Windstream Layoffs 2017: Targeted Staff Cuts at Network Service Provider
Windstream Holdings has had targeted layoffs in New York and Arkansas, according to two separate local reports, as the network service provider strives to march forward following the EarthLink and Broadview Networks acquisitions over the past year.
Roughly two dozen people were cut recently in various parts of the company in Rochester, New York, according to WXXI News, a local media station. And in Arkansas, 21 positions were cut, according to Arkansas Business.
Admittedly, those are relatively small figures compared to the company’s overall staffing of roughly 13,000 employees, according to the reports.
While Windstream continues to invest in strategic growth areas of the business, it has to be disciplined about its overall cost structure and that forces it to have to sometimes make tough decisions about employees, a company representative told the station.
ChannelE2E has not independently confirmed the cuts or whether the company made additional headcount changes elsewhere.
Windstream Acquisitions: Hits or Misses?
Windstream has made two key acquisitions over the past year.
First up, Windstream and EarthLink announced a $1.1 billion merger in November 2016. At the time, many observers believed the deal could unlock some cost synergies. But there also were some key growth opportunities — such as promoting EarthLink’s SD-WAN services to Windstream’s enterprise customers.
Windstream followed up in April 2017, acquiring Broadview Networks for $227.5 million in cash. That deal’s valuation, at less than 5 times annual EBITDA, according to ChannelE2E calculations, looked cost-efficient.
April 2017: Windstream Partner Program
By April 2017, Windstream said it was enhancing the company’s partner program — particularly with SD-WAN services for partners. Key improvements, the company indicated at the time, included:
- adding dedicated Sales Engineering, Sales Support/Sales Order Coordination and Account Management to the Indirect Channel;
- dedicated sales engineering team members located across the company’s service areas; and
- a consolidated Service Order Coordinator and Channel Advocate programs that ensure more focused and responsive sales-support functions, including quoting, partner support and order entry/processing.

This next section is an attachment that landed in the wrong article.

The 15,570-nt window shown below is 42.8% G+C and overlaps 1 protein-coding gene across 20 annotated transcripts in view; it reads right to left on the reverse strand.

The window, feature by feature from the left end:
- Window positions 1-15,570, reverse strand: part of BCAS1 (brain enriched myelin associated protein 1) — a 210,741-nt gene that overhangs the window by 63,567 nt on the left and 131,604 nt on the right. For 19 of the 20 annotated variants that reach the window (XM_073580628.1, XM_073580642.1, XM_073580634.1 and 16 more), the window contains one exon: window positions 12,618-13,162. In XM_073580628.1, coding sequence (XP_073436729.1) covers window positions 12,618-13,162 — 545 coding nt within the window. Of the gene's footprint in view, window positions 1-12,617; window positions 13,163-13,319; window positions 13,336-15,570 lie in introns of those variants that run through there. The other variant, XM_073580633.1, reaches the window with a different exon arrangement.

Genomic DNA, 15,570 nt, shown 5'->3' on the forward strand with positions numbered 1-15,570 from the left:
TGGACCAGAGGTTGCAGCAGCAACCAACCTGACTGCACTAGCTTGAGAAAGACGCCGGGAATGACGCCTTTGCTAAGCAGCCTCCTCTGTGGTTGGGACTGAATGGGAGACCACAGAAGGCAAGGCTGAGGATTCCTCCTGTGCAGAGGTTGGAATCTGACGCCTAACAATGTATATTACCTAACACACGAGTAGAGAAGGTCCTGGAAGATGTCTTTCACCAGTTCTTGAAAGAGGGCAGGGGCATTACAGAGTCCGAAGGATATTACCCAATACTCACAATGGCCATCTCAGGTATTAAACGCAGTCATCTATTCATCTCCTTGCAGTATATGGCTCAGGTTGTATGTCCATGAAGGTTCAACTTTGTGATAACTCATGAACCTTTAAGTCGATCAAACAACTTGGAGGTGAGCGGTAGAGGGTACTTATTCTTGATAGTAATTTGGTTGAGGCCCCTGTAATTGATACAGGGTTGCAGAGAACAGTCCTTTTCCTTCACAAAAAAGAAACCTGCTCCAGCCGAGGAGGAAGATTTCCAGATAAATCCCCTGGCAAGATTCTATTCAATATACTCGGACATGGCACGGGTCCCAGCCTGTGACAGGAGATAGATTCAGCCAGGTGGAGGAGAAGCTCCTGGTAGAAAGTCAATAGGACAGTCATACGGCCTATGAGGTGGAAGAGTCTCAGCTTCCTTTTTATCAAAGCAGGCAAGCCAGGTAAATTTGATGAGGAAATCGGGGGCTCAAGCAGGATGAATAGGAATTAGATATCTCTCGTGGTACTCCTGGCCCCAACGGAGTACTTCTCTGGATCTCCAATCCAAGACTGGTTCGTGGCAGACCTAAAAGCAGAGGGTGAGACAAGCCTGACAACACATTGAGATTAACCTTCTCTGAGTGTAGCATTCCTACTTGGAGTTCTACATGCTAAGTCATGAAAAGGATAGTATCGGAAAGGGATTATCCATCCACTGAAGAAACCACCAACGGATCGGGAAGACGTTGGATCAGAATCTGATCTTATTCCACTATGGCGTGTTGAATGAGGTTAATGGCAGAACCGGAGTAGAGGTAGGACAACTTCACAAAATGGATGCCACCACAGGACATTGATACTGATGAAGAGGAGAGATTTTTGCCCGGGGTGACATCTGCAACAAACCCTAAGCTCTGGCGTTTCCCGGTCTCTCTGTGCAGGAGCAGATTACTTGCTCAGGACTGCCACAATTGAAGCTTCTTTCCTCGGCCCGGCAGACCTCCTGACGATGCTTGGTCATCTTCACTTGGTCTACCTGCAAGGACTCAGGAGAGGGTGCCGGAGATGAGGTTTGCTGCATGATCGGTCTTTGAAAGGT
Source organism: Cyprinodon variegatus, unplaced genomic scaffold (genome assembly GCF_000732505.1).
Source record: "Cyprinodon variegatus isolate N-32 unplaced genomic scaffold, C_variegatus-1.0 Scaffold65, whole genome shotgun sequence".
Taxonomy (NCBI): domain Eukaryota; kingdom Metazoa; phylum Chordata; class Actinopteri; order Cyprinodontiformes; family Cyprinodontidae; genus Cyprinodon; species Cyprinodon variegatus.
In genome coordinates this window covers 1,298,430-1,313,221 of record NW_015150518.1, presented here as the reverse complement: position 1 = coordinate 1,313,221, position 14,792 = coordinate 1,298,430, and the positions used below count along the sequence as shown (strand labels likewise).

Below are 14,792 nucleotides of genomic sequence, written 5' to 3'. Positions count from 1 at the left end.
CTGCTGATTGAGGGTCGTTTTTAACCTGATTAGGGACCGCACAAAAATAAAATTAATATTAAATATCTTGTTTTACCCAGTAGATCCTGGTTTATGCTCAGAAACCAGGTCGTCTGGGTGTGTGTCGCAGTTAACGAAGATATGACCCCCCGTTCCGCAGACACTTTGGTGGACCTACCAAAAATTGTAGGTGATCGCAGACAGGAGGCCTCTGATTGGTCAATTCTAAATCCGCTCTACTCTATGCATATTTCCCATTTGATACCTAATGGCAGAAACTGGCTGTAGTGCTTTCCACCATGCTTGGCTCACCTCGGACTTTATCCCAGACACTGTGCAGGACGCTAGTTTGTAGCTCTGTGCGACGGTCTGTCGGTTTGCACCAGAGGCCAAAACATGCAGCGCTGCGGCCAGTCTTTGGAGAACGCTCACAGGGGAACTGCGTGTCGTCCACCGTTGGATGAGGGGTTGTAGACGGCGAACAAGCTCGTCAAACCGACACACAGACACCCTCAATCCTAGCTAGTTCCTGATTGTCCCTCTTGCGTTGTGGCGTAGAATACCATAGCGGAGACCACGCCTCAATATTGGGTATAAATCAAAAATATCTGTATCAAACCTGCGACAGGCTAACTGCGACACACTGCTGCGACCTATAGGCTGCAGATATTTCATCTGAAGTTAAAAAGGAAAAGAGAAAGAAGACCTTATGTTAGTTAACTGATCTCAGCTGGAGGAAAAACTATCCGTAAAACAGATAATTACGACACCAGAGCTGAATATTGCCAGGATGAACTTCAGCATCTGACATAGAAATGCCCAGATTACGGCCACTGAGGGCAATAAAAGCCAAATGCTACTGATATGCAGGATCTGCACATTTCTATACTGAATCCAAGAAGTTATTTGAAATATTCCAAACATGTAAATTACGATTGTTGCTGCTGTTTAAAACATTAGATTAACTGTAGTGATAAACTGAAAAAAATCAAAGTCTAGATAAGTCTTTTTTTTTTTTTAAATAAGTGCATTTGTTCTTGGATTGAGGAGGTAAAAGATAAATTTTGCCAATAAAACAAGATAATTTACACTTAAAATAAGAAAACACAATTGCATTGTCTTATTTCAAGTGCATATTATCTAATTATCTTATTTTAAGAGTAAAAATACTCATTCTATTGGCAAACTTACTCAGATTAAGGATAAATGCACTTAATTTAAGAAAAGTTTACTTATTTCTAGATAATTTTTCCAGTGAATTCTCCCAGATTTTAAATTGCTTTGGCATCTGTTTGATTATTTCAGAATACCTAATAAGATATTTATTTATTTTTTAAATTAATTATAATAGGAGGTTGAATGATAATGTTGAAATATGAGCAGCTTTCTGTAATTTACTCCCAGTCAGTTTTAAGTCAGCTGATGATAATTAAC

“The past year has brought a number of positive changes for Windstream channel partners, and 2017 will bring a greater level of focus and commitment to giving them the tools and dedicated resources they need to be even more successful,” VP Olen Scott said at the time.”
August 2017: Cost Cutting Updates
The EarthLink and Broadview deals, along with SD-WAN and unified communications as a service (UCaaS) investments, will allow the company to lower its interconnection costs by approximately 10% annually for the next five years, CFO Robert Gunderman estimated during an August 2017 earnings call.
During that same call, Gunderman described workforce cost changes without specifically mentioning layoffs or staff reductions. He stated: “…we’re instituting some workforce changes alongside other cost initiatives to better serve our customers and operate more efficiently. The changes will yield savings of approximately $25 million in 2017 and $55 million annually thereafter, the results of our legacy IT systems integrations and improved operational processes.”
Windstream Financial Results So Far
At first glance, Windstream has been in growth mode. For its Q2 2017, total revenues were $1.49 billion and total service revenues were $1.47 billion, up 10 percent respectively year over year. Also, enterprise service revenues were $564 million, up 15 percent increase from the same period a year ago.
But the challenges surface when you take a look at Windstream’s adjusted results — which are based on the combined historical financial information of Windstream and EarthLink and assumes the merger was completed on Jan. 1, 2016.
On an adjust basis, revenues were $1.49 billion in Q2 — down from $1.61 billion in the corresponding quarter for 2016. Also, enterprise service revenues were $564 million, a decrease of 4 percent from the same period a year ago, according to those adjust results.
Warnings signals popped up in August, when those Windstream quarterly results disappointed Wall Street — and the company shocked investors by eliminating its dividend. Windstream shares fell 27 percent on the news.
The overall decline wasn’t isolated to a single day. Over the past year, Windstream shares have fallen from $10.46 to $1.84. The company’s next earnings report is expected November 6, 2017.
This story originally covered the New York area cuts. The story was updated Sept. 28, 2017 to reflect the Arkansas cuts.